November , 2018
Crumbling Institutions
13:54 pm

Buroshiva Dasgupta

We are confused. So long we have been blaming the media for misleading us with false or ‘fake’ news. But now it seems to be the turn of the ‘executive’ to mislead us with ugly reality. Are we supposed to get ready to witness the demolition of every social institution? We saw the revolt in the Supreme Court; but luckily the judiciary seemed to recover from the initial jolt. The Reserve Bank crumbled under unseemly controversies on the appointment of its Governor – a dilution from which we are yet to recover fully.

And now we see the unseemly fight within the hallowed portals of the Central Bureau of Investigation (CBI) – on which we, the common mortals, had rested our faith for cleaning our land of corruption. Instead, we witness the top two executives of the institution trading charges of corruption against each other! This is no misleading – or biased – report of the media. It is almost a surreal reality. This time it is not the media, which is failing us, but another essential arm of democracy.

The government apparently acted promptly and sent both the top executives of the CBI on leave, but not before the event had dented our faith in the proper functioning of our democratic institutions. We suspected that our beloved country has been sinking under the weight of corruption.

The World Corruption Index from Transparency International was suggesting this slide downwards for several years now. But we could not believe our eyes when the institution - like the CBI - which was supposed to guard us against acts of illegality, financial irregularities and the rest, was itself drawn into allegations of such crime among its own men!  Where is the country heading to?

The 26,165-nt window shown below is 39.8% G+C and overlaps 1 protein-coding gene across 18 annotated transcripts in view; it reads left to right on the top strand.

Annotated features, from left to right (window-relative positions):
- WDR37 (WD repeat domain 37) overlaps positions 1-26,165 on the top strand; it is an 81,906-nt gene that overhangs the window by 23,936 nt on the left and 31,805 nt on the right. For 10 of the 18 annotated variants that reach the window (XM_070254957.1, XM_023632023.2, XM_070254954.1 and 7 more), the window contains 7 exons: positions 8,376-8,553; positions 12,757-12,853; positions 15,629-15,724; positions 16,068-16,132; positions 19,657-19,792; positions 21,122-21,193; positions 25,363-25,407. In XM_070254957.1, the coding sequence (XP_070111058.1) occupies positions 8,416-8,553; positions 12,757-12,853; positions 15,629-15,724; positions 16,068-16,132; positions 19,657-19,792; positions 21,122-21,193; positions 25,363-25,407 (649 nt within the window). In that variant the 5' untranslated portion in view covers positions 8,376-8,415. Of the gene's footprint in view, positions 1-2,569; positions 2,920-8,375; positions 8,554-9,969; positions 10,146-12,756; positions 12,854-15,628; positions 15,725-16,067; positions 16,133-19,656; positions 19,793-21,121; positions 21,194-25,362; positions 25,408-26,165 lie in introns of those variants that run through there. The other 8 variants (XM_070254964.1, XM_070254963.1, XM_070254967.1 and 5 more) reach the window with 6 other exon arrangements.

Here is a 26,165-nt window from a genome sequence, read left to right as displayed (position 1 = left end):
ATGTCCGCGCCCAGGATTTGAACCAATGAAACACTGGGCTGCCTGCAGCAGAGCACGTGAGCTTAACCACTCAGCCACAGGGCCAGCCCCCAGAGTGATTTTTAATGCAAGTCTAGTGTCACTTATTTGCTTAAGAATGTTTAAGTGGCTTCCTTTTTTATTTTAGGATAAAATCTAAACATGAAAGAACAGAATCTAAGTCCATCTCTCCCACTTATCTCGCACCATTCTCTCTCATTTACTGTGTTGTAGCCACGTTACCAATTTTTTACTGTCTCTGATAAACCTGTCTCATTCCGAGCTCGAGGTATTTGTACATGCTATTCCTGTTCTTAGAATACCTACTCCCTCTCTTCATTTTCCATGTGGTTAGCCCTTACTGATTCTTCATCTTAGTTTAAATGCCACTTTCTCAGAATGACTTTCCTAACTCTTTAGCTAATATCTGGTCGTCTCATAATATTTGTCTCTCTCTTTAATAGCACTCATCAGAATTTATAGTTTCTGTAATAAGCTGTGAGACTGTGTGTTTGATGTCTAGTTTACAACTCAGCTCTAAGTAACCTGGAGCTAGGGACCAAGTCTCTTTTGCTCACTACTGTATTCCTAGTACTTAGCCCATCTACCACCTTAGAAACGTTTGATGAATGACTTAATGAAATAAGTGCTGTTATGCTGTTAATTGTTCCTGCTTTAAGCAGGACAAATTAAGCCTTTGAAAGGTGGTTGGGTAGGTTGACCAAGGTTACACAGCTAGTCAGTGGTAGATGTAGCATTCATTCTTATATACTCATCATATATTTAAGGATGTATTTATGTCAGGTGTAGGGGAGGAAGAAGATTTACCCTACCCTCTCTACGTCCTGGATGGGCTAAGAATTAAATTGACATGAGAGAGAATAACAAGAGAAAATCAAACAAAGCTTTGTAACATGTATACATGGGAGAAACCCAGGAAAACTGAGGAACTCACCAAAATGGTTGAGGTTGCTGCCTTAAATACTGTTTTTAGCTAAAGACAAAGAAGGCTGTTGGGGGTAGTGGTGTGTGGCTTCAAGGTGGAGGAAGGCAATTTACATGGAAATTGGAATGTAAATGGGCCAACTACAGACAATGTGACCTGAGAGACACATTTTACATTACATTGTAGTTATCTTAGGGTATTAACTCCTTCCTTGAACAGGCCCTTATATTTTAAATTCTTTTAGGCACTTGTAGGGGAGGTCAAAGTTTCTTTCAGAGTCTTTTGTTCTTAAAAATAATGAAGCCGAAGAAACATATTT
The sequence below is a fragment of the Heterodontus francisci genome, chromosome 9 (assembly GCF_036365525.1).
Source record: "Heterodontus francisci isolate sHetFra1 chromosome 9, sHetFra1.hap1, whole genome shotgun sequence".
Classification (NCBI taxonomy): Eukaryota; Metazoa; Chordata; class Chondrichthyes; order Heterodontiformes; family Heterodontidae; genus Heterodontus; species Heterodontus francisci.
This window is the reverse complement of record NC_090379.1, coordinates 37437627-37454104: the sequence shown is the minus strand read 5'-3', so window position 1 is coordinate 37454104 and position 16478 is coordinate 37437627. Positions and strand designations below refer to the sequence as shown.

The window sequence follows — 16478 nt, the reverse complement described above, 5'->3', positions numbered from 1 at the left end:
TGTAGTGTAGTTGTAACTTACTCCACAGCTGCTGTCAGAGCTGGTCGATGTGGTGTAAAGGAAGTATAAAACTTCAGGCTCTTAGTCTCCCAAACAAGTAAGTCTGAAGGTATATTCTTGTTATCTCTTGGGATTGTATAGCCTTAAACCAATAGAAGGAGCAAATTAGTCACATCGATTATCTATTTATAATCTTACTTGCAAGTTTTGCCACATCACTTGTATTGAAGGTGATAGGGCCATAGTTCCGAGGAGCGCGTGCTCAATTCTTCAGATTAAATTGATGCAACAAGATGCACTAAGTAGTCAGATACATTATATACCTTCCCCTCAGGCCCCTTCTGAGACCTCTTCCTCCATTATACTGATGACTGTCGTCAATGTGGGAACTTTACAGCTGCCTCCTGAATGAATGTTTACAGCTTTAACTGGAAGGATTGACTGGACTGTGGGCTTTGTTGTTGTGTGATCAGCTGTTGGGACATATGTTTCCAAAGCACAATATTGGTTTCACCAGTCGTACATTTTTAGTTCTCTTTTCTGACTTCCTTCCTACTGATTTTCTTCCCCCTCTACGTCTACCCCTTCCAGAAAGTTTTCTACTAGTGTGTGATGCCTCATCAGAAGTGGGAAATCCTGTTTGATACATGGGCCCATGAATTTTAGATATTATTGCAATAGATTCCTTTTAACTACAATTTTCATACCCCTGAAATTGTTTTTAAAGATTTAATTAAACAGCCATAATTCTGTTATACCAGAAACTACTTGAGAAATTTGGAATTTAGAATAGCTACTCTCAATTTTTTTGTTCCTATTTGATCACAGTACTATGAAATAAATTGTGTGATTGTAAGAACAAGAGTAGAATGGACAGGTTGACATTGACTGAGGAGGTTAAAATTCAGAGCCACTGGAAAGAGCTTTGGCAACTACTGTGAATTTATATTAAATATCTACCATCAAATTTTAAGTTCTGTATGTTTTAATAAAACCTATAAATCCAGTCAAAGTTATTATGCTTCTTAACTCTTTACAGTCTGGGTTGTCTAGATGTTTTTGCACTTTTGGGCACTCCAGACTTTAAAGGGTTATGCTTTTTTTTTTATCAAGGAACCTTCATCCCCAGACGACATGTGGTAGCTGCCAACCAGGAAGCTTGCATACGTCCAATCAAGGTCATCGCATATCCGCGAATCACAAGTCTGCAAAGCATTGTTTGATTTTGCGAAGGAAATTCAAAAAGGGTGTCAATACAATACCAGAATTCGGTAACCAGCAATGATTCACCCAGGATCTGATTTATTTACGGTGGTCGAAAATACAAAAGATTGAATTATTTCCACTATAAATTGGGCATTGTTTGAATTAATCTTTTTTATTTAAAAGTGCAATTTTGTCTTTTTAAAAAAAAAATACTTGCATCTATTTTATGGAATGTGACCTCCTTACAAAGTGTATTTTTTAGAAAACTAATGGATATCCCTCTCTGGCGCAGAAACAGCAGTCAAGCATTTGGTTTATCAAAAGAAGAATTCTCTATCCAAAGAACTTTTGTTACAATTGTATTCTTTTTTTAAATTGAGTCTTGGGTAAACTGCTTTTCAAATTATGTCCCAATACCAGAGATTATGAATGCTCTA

Media so far has not overreacted. As the events unfolded, it watched them, as we all did, with stunned silence. There may have been cases of some ‘biased’ reporting – trying to link the officers to different political camps – but on the whole, in this case at least, none could make the media the scapegoat. But what was remarkable, none of the leaders interviewed could answer the question as to why the rot had been allowed to come this far. Were they not aware of such erosion within the institutions? Who will be held responsible for such events that have caused a loss of faith among the common man?

Optimists might try to interpret these troubled times as a ‘churn’ that will lead us to a lasting good. But the turn of events, so far, has not shown us any hope. As we march towards the general election of 2019, we suspect such incidents will be on the increase. Transferring someone to the Andamans or another to one’s state of origin will not stem the rot. We need restoration of our faith in the institutions of democracy.

Instead of trading charges against each other, we wish the political parties could suggest solutions to the crisis. Media so far has shown restraint; but it should not be misled and be drawn into this political battle of charge and counter-charge. Instead, it should help find solutions. We should help cleanse the system, not hasten the process of any further crumbling of democratic institutions.


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